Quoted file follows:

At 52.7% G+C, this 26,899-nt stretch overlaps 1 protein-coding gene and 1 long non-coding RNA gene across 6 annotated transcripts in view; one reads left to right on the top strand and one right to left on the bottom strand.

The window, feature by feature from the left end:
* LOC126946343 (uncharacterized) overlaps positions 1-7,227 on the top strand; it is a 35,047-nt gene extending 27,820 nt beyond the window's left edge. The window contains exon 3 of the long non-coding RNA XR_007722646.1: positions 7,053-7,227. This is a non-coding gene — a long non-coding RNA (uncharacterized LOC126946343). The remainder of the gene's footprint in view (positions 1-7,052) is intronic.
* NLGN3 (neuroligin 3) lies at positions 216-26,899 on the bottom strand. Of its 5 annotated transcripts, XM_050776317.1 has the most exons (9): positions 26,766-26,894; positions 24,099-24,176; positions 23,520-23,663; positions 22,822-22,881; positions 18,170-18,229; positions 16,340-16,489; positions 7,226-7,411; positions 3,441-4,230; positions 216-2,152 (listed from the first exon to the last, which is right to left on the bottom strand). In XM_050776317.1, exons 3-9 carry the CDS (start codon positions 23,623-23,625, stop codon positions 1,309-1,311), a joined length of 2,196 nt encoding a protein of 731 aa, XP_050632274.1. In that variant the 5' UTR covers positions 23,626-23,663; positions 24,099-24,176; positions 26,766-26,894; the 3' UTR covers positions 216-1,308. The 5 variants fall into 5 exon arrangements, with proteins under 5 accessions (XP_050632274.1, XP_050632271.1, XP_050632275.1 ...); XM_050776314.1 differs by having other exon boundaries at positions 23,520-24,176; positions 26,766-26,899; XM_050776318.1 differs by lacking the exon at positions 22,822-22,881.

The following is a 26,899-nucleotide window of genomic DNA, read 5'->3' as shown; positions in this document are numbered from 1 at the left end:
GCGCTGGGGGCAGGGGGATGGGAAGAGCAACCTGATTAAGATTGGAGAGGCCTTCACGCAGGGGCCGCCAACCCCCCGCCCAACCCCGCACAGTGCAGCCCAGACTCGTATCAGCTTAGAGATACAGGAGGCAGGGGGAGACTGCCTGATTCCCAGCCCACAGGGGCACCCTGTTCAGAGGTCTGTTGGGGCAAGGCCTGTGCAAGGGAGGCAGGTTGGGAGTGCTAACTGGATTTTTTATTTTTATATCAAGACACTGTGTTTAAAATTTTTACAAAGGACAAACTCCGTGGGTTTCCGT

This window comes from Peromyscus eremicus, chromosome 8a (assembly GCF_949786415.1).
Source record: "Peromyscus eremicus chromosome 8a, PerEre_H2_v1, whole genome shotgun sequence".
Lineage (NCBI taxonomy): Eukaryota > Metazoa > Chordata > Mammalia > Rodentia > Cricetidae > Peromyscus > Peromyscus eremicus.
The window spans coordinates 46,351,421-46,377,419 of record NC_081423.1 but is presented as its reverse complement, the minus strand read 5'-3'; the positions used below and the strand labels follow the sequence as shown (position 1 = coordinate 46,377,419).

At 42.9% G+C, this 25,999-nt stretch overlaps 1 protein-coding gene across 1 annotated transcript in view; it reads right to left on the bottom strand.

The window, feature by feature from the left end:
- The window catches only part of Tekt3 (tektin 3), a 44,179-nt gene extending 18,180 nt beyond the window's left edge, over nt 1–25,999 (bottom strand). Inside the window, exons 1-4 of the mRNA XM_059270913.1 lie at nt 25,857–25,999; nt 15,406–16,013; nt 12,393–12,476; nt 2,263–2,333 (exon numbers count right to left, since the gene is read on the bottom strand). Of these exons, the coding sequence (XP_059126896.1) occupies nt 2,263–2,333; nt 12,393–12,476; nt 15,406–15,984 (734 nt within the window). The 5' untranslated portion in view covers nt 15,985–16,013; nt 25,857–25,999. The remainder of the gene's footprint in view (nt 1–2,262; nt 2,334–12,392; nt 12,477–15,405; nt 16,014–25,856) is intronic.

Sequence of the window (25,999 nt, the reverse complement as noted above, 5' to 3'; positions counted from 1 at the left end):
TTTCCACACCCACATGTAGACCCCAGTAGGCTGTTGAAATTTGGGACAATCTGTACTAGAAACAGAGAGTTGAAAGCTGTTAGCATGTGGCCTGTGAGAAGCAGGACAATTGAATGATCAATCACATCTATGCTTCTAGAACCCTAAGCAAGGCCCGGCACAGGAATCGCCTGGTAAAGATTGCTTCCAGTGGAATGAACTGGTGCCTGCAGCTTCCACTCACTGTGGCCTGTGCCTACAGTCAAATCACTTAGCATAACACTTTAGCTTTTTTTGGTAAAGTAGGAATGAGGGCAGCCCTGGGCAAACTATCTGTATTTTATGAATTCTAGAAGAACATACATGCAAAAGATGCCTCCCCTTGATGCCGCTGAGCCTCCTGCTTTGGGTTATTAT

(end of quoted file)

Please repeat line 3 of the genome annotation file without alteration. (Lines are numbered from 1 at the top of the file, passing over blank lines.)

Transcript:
* LOC126946343 (uncharacterized) overlaps positions 1-7,227 on the top strand; it is a 35,047-nt gene extending 27,820 nt beyond the window's left edge. The window contains exon 3 of the long non-coding RNA XR_007722646.1: positions 7,053-7,227. This is a non-coding gene — a long non-coding RNA (uncharacterized LOC126946343). The remainder of the gene's footprint in view (positions 1-7,052) is intronic.